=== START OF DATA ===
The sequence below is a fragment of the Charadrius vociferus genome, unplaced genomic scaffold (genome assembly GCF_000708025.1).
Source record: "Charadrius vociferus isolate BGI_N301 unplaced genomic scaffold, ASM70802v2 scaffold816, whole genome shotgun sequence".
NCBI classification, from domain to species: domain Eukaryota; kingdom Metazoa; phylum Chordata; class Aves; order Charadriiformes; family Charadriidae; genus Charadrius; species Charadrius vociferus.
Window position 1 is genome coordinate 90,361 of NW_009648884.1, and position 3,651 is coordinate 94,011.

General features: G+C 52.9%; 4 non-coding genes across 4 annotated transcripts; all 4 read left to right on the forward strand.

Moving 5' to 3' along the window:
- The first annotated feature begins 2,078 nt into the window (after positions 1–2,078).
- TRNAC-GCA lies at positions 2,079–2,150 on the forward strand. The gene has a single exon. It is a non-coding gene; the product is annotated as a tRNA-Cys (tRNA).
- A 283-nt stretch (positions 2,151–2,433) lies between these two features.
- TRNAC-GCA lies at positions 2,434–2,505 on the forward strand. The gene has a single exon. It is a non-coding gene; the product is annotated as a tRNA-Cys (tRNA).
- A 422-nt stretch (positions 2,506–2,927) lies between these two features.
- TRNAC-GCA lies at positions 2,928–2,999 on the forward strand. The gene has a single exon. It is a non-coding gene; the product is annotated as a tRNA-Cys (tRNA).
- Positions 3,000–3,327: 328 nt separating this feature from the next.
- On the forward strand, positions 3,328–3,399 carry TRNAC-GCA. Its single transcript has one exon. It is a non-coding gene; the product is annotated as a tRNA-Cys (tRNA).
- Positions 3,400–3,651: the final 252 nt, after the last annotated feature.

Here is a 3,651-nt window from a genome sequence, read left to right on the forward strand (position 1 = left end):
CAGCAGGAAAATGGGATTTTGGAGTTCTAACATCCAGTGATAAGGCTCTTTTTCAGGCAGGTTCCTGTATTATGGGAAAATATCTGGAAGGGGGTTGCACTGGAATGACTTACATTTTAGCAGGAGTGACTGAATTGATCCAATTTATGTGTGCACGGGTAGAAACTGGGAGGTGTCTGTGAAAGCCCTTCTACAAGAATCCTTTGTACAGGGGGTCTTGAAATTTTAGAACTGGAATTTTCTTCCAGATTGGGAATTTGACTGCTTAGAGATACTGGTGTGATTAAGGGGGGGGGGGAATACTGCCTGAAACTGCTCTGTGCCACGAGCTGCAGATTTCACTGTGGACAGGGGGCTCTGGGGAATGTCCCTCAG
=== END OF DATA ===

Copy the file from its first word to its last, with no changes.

The sequence below is a fragment of the Charadrius vociferus genome, unplaced genomic scaffold (genome assembly GCF_000708025.1).
Source record: "Charadrius vociferus isolate BGI_N301 unplaced genomic scaffold, ASM70802v2 scaffold816, whole genome shotgun sequence".
NCBI classification, from domain to species: domain Eukaryota; kingdom Metazoa; phylum Chordata; class Aves; order Charadriiformes; family Charadriidae; genus Charadrius; species Charadrius vociferus.
Window position 1 is genome coordinate 90,361 of NW_009648884.1, and position 3,651 is coordinate 94,011.

General features: G+C 52.9%; 4 non-coding genes across 4 annotated transcripts; all 4 read left to right on the forward strand.

Moving 5' to 3' along the window:
- The first annotated feature begins 2,078 nt into the window (after positions 1–2,078).
- TRNAC-GCA lies at positions 2,079–2,150 on the forward strand. The gene has a single exon. It is a non-coding gene; the product is annotated as a tRNA-Cys (tRNA).
- A 283-nt stretch (positions 2,151–2,433) lies between these two features.
- TRNAC-GCA lies at positions 2,434–2,505 on the forward strand. The gene has a single exon. It is a non-coding gene; the product is annotated as a tRNA-Cys (tRNA).
- A 422-nt stretch (positions 2,506–2,927) lies between these two features.
- TRNAC-GCA lies at positions 2,928–2,999 on the forward strand. The gene has a single exon. It is a non-coding gene; the product is annotated as a tRNA-Cys (tRNA).
- Positions 3,000–3,327: 328 nt separating this feature from the next.
- On the forward strand, positions 3,328–3,399 carry TRNAC-GCA. Its single transcript has one exon. It is a non-coding gene; the product is annotated as a tRNA-Cys (tRNA).
- Positions 3,400–3,651: the final 252 nt, after the last annotated feature.

Here is a 3,651-nt window from a genome sequence, read left to right on the forward strand (position 1 = left end):
CAGCAGGAAAATGGGATTTTGGAGTTCTAACATCCAGTGATAAGGCTCTTTTTCAGGCAGGTTCCTGTATTATGGGAAAATATCTGGAAGGGGGTTGCACTGGAATGACTTACATTTTAGCAGGAGTGACTGAATTGATCCAATTTATGTGTGCACGGGTAGAAACTGGGAGGTGTCTGTGAAAGCCCTTCTACAAGAATCCTTTGTACAGGGGGTCTTGAAATTTTAGAACTGGAATTTTCTTCCAGATTGGGAATTTGACTGCTTAGAGATACTGGTGTGATTAAGGGGGGGGGGGAATACTGCCTGAAACTGCTCTGTGCCACGAGCTGCAGATTTCACTGTGGACAGGGGGCTCTGGGGAATGTCCCTCAG